Bevin never permitted himself actually to have the thoughts he was having. His thoughts were cordoned off, like parts of a vast auditorium where even he himself could not go. He could only see them across the room, vaguely, and out of focus. Thoughts of peace or death or disappearance. Sometimes these three thoughts seemed like the same thing and sometimes, then, they seemed quite wonderful.

Tonight they seemed terrible.

His sister was taking some sort of class with her friends, undoubtedly going out for pizza afterward, dancing perhaps; laughing, certainly. Mariah had so many friends! People were always smiling at her, saying hello to her. Bevin did not know how she did it. On Mariah that bewildered dreamy look was very attractive, and people loved her for it, and forgave her when she lost the thread of conversations, and welcomed her even when all six seats at a six-chair lunch table were full.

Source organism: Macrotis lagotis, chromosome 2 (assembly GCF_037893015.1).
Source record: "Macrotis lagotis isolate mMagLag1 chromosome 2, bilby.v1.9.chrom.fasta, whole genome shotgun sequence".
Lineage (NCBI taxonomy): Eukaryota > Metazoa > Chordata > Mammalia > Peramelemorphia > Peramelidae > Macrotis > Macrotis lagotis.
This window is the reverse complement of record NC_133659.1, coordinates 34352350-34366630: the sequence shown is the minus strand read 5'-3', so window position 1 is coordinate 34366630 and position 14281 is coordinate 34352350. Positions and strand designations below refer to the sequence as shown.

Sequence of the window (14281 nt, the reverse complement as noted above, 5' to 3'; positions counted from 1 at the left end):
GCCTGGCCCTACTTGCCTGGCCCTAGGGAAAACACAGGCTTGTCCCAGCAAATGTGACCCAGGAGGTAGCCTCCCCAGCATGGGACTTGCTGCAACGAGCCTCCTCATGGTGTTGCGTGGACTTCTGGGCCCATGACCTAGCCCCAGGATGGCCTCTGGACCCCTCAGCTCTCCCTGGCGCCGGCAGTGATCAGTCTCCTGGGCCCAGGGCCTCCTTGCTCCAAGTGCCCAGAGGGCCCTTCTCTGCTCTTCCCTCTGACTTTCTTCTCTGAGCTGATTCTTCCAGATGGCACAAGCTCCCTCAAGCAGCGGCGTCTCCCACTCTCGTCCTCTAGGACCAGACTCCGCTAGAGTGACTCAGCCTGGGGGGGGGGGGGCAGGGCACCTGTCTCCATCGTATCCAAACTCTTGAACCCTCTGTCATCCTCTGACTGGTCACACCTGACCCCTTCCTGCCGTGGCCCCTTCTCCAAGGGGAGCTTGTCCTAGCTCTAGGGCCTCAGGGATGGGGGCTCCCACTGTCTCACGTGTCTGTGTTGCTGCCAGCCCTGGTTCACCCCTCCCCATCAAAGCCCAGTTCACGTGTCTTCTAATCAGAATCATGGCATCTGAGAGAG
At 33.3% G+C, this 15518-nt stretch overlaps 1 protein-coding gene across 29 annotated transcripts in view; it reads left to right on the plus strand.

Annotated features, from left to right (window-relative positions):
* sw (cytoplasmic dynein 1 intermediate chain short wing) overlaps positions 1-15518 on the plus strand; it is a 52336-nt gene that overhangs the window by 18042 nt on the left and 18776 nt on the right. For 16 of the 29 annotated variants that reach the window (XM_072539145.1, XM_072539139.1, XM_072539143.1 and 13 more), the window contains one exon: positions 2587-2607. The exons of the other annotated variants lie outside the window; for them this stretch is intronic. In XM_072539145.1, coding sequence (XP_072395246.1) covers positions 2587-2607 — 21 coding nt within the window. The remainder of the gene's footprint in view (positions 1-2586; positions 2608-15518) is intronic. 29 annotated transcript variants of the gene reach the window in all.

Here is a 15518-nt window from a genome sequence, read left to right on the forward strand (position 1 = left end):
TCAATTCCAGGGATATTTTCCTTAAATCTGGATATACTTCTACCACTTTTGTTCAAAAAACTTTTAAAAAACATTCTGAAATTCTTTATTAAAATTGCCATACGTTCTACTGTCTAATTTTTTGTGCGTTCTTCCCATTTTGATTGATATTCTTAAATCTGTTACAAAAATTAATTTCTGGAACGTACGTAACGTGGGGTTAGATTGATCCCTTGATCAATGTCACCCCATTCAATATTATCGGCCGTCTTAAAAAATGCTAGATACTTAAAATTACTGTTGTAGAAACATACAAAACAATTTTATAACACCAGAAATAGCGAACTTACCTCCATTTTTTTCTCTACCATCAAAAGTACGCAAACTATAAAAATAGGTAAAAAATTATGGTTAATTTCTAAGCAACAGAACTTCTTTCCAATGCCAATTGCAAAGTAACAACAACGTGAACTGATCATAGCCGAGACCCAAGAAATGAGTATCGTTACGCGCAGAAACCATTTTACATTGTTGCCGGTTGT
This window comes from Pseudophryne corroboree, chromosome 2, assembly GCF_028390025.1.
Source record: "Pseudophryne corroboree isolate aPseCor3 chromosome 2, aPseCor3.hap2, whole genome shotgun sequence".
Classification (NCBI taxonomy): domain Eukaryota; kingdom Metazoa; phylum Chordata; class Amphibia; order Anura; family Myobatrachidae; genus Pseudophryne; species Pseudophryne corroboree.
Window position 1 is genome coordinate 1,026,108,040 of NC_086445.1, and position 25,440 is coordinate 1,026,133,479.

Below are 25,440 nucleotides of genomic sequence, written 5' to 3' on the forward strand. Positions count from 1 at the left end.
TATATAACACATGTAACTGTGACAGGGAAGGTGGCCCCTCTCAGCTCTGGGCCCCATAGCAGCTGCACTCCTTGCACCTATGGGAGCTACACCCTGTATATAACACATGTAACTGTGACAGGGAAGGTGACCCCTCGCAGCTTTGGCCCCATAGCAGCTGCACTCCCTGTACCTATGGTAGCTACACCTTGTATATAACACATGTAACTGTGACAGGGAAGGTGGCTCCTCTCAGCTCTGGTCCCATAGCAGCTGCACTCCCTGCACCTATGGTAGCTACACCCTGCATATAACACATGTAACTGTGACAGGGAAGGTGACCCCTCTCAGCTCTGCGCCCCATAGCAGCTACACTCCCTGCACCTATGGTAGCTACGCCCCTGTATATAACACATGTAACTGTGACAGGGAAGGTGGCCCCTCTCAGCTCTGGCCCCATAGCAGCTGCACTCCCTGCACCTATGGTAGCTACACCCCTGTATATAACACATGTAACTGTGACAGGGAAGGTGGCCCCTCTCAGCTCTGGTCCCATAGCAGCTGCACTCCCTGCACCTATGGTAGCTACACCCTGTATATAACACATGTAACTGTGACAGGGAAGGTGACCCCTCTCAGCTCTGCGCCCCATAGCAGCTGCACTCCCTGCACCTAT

But Bevin, who was so similar to Mariah; who not only looked a great deal like her but acted and moved like her; Bevin was loathed for it.

He had never been jealous of Mariah. In fact Bevin had had very few harsh emotions toward others in his life. Perhaps that was part of the problem; perhaps he was essentially so wimpy that he was not worthy of notice.

But there, of course, was the problem.

Bevin, who until last year had been not worthy of notice, was this year’s choice for notice.

BOOK: Night School
4.88Mb size Format: txt, pdf, ePub